As much as we think we may know everything about our pups, we don’t always understand why our pups do some of the things they do. You may wonder why your dog licks the comforter or your carpet or your hands when you come to find out; there’s actual evidence that shows dogs like just about anything for habitual reasons. A behavior you may wonder about is having a second shadow, a four-legged friend who follows you everywhere. Well, we’re here to tell you why.

Traits of the Breed

Particularly dogs that are in the working or herding groups, some have the tendency to attach themselves to their owners. For breeds such as German Shepherds, Labrador Retrievers, or Shetland Sheepdogs, they’re bred to work side-by-side with their humans. It’s in their puppy DNA to stay right by your side.

Positive Reinforcement

There’s a pretty good chance that if you have a multiple-person household, your dog will become infatuated with one person in particular. Often it’s the primary caregiver, the one who feeds them, plays with them, or gives them their favorite treats. With your dog knowing that you provide them with positive reinforcement, they’re bound to stay close by your side.


One of the most common reasons your dog follows you is imprinting. Your canine is a pack animal, and as their owner, you’re a part of their pack. Back in the days when mankind domesticated wolves, that relationship between pack members still holds true today. A puppy can imprint on its owner as young as six months old and even learn to read social cues like it would from its birth mother. Ever wonder where the “puppy eyes” come from? Another way for them to convey their emotions to you.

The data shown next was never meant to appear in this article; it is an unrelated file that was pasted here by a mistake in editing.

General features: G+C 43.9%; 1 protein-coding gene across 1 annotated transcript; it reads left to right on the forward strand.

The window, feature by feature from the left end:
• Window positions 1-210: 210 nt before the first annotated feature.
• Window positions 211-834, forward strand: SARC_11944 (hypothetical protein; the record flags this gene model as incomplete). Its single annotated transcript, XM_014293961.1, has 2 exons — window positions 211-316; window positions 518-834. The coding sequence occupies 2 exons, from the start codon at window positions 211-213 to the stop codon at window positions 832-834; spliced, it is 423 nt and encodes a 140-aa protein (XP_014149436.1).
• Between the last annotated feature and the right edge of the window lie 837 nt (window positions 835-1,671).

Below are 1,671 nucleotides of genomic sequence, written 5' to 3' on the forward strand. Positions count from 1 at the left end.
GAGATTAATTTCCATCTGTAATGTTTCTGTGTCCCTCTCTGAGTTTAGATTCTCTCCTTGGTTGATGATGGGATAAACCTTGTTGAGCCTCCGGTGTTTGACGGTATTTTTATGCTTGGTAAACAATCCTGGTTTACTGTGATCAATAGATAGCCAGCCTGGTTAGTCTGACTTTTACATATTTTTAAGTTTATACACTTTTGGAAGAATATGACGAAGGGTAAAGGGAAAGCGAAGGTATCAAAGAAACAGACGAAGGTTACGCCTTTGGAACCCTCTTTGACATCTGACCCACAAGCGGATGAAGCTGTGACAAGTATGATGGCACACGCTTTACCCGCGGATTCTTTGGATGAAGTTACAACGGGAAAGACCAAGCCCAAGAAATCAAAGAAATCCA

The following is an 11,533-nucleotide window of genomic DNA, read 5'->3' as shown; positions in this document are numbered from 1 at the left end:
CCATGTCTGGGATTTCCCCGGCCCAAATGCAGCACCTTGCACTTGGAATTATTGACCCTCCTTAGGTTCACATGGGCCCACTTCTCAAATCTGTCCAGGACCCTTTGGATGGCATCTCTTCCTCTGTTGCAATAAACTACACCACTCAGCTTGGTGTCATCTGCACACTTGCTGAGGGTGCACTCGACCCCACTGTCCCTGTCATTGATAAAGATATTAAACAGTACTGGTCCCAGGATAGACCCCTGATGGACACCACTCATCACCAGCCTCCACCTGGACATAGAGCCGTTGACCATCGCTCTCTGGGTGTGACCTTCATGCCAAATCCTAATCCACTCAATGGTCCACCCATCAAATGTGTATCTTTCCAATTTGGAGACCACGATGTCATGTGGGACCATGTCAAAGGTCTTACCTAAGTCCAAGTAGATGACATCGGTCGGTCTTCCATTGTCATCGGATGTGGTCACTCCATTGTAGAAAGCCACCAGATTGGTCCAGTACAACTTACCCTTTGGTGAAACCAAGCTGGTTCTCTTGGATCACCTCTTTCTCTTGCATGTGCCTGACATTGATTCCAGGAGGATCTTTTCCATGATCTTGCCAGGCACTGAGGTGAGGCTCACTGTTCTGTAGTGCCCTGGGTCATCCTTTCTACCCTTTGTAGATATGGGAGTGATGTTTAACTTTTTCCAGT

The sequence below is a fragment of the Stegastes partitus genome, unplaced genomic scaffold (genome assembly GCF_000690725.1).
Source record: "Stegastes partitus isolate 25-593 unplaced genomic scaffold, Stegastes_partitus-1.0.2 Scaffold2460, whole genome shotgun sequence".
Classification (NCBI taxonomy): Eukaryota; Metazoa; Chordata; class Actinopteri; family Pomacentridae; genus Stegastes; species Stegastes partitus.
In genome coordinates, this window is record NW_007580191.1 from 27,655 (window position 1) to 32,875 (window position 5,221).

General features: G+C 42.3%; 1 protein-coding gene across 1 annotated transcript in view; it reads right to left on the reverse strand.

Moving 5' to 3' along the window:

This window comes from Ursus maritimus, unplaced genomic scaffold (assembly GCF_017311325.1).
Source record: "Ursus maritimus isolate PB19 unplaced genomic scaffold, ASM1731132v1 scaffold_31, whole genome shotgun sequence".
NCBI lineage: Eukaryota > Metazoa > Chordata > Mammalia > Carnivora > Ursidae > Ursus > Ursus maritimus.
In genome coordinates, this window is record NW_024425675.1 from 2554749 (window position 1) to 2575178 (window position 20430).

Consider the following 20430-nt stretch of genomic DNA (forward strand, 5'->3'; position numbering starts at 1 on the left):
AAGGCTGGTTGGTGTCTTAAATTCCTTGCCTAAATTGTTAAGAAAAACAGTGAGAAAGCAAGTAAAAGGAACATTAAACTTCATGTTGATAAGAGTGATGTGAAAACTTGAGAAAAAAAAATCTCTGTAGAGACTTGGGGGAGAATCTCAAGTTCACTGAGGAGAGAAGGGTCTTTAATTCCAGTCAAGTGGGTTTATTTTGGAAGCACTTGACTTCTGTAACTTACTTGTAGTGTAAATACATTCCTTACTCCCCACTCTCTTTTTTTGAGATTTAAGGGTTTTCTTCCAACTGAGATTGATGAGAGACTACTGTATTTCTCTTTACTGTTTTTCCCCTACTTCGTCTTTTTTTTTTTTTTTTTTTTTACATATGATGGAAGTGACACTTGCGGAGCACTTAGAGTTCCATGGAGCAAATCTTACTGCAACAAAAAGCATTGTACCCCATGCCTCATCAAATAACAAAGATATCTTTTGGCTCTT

Separation Anxiety

Due to the pandemic, you may have noticed your dog has become more accustomed to you being home more often than not. This new way of living together could create clinginess. With this sudden change in behavior of following you everywhere, this could be a sign of boredom or anxiety. If you’re noticing your dog’s most exciting moments in its day is watching you, it’s time to give your pet some mental stimulation. Try activities like a frozen Kong or a puzzle toy. Alleviate their boredom and decrease their anxiety with simple activities such as these. Don’t forget to make time for a simple ear rub throughout the day or a walk for a mid-day break to create bonding time between the two of you. 

Create a healthy balance. What’s best for your dog is one who loves your attention and being close to you yet fine when you’re not around. By making a few simple changes like leaving toys and treats near their dog bed, having other adults walk your dog to create another bond, and setting some rules are all steps you can take to create a happy and healthy balance for the both of you.